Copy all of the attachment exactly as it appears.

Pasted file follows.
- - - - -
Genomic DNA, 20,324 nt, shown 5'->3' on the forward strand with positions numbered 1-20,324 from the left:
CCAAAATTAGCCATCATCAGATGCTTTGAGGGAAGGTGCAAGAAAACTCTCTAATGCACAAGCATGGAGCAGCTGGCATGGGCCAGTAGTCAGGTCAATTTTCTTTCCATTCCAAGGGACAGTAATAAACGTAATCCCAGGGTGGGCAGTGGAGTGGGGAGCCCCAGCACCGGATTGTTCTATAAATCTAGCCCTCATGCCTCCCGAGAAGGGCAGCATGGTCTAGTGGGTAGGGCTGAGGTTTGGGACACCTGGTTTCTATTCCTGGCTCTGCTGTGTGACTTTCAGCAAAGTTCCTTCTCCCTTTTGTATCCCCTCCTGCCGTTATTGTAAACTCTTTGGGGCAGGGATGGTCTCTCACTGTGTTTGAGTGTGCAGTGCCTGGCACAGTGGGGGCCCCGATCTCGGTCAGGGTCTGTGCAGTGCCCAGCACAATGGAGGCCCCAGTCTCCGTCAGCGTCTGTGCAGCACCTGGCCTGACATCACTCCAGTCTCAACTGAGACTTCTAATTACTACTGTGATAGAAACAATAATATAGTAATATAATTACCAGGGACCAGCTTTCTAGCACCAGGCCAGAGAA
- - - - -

Genomic DNA, 20,324 nt, shown 5'->3' on the forward strand with positions numbered 1-20,324 from the left:
CCAAAATTAGCCATCATCAGATGCTTTGAGGGAAGGTGCAAGAAAACTCTCTAATGCACAAGCATGGAGCAGCTGGCATGGGCCAGTAGTCAGGTCAATTTTCTTTCCATTCCAAGGGACAGTAATAAACGTAATCCCAGGGTGGGCAGTGGAGTGGGGAGCCCCAGCACCGGATTGTTCTATAAATCTAGCCCTCATGCCTCCCGAGAAGGGCAGCATGGTCTAGTGGGTAGGGCTGAGGTTTGGGACACCTGGTTTCTATTCCTGGCTCTGCTGTGTGACTTTCAGCAAAGTTCCTTCTCCCTTTTGTATCCCCTCCTGCCGTTATTGTAAACTCTTTGGGGCAGGGATGGTCTCTCACTGTGTTTGAGTGTGCAGTGCCTGGCACAGTGGGGGCCCCGATCTCGGTCAGGGTCTGTGCAGTGCCCAGCACAATGGAGGCCCCAGTCTCCGTCAGCGTCTGTGCAGCACCTGGCCTGACATCACTCCAGTCTCAACTGAGACTTCTAATTACTACTGTGATAGAAACAATAATATAGTAATATAATTACCAGGGACCAGCTTTCTAGCACCAGGCCAGAGAA